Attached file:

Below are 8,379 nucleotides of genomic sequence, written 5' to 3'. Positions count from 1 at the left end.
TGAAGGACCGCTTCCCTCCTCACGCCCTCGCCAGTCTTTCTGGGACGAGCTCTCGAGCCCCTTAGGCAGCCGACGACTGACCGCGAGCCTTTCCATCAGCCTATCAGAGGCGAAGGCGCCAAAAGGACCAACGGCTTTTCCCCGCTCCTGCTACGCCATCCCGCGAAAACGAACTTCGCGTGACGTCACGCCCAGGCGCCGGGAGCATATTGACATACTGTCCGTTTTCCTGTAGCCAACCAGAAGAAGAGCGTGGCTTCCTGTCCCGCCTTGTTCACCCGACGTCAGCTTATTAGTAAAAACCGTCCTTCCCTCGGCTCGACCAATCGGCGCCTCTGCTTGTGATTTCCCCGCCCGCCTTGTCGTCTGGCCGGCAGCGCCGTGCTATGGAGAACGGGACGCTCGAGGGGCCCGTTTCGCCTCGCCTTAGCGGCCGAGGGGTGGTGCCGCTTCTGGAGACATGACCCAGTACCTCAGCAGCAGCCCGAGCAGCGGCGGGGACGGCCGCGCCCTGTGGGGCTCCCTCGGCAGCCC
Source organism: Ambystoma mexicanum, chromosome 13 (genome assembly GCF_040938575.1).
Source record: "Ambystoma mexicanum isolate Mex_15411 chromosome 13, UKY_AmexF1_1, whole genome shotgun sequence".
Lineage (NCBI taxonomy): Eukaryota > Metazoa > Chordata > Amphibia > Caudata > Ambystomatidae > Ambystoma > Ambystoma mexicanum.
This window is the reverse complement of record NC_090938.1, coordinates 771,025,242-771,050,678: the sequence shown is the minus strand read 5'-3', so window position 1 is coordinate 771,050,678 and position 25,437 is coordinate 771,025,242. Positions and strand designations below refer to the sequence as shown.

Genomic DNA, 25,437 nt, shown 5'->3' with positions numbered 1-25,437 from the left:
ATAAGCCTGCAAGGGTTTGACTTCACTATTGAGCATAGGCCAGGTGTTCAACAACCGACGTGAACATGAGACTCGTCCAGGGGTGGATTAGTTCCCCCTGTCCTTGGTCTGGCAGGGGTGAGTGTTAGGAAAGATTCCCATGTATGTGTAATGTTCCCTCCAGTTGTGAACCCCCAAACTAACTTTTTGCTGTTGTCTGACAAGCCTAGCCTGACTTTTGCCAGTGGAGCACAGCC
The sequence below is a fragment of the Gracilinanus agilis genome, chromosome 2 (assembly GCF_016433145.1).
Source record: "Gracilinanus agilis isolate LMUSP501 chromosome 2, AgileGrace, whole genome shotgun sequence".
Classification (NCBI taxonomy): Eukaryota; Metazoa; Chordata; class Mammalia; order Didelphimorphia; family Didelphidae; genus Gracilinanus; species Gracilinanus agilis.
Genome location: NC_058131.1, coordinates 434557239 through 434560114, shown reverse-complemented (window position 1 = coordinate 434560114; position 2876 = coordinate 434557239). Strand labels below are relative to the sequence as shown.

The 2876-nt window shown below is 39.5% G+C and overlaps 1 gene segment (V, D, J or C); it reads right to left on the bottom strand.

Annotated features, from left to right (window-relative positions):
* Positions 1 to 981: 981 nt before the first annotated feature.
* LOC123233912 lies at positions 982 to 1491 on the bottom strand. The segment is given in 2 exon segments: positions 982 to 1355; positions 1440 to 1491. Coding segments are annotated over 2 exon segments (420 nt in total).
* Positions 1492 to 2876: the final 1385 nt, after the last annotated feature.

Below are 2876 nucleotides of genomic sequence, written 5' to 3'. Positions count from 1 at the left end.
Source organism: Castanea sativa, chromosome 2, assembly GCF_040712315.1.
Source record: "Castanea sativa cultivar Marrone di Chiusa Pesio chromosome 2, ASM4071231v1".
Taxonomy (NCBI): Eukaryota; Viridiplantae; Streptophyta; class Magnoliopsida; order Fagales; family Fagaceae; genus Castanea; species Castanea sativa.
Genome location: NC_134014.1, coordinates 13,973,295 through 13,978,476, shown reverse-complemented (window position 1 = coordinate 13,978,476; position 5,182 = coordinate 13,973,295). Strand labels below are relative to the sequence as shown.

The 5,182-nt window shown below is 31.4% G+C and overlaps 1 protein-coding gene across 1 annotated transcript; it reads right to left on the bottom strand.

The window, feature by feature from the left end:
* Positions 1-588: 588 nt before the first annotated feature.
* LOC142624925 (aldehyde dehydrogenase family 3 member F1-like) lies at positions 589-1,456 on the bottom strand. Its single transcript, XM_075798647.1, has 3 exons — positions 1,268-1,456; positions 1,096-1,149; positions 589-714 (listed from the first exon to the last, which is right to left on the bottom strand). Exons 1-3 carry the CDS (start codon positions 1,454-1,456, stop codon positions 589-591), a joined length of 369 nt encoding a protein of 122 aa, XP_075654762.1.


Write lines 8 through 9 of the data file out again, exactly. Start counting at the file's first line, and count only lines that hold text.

ATAAGCCTGCAAGGGTTTGACTTCACTATTGAGCATAGGCCAGGTGTTCAACAACCGACGTGAACATGAGACTCGTCCAGGGGTGGATTAGTTCCCCCTGTCCTTGGTCTGGCAGGGGTGAGTGTTAGGAAAGATTCCCATGTATGTGTAATGTTCCCTCCAGTTGTGAACCCCCAAACTAACTTTTTGCTGTTGTCTGACAAGCCTAGCCTGACTTTTGCCAGTGGAGCACAGCC
The sequence below is a fragment of the Gracilinanus agilis genome, chromosome 2 (assembly GCF_016433145.1).